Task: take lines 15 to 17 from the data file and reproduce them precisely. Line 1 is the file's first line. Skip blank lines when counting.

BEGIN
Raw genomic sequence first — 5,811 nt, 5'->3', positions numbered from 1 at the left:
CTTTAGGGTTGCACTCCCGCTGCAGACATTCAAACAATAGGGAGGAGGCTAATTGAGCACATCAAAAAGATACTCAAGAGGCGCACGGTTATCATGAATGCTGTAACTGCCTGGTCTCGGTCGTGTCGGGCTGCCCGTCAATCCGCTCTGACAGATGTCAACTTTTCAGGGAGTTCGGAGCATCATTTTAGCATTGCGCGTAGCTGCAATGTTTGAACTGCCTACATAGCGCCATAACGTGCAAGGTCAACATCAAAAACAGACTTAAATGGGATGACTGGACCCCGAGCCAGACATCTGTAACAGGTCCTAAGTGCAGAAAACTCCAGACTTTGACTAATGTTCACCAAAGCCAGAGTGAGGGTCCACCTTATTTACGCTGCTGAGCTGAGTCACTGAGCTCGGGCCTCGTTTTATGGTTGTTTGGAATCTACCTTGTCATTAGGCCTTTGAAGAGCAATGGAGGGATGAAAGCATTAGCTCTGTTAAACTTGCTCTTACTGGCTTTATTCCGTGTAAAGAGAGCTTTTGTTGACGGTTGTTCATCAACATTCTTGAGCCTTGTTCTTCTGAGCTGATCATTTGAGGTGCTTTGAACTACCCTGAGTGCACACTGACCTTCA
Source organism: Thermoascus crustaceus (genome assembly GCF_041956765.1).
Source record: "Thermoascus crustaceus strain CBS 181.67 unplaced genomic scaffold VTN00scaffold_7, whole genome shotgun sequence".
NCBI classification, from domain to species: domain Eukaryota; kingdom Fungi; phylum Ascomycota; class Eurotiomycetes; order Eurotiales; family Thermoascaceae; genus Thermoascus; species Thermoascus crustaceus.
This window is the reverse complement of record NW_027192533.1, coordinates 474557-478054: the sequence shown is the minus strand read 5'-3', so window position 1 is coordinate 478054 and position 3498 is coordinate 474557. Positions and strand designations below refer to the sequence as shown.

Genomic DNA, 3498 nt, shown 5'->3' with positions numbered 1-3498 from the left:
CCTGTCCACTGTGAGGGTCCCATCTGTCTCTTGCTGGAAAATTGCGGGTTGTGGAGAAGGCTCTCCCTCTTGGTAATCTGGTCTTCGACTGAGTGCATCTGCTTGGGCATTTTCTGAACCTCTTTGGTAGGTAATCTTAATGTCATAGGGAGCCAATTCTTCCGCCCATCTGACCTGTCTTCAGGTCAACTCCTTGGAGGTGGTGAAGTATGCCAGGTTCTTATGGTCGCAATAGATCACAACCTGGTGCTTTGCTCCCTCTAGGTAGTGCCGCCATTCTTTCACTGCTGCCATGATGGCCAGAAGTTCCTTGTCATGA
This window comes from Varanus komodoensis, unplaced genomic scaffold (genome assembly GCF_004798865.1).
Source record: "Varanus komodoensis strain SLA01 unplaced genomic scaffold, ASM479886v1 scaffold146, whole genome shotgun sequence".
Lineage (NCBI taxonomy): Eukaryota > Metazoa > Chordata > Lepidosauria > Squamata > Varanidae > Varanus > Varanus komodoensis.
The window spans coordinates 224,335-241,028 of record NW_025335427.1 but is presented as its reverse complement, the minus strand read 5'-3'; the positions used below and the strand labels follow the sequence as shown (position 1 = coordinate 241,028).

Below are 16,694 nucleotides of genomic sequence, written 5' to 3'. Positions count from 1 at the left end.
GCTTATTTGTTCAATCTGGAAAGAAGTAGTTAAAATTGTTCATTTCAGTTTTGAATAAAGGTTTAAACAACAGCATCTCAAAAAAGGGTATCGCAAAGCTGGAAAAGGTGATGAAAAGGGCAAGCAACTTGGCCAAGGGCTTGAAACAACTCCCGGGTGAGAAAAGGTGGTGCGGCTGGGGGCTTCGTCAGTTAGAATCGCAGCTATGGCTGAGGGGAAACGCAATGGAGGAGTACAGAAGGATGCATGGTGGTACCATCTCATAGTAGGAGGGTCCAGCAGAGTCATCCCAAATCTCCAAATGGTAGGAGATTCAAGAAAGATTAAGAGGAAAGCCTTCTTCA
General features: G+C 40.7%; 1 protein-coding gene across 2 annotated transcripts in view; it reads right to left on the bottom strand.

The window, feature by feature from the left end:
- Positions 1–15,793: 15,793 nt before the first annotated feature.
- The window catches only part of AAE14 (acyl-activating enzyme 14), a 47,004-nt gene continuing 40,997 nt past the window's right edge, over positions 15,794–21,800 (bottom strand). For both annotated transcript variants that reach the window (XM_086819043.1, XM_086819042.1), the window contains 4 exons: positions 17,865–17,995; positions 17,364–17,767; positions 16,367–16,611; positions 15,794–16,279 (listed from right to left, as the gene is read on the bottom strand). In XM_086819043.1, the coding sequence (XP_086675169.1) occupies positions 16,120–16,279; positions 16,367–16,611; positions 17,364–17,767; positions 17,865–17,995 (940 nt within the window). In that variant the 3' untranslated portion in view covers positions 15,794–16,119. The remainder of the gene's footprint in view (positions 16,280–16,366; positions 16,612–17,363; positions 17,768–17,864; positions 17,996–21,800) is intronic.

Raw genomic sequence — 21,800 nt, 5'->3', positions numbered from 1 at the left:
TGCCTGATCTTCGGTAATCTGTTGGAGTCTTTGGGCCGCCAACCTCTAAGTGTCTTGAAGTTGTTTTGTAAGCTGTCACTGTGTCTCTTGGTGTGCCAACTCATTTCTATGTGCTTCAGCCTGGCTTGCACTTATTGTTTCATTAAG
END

General features: G+C 40.7%; 1 protein-coding gene across 2 annotated transcripts in view; it reads right to left on the bottom strand.

The window, feature by feature from the left end:
- Positions 1–15,793: 15,793 nt before the first annotated feature.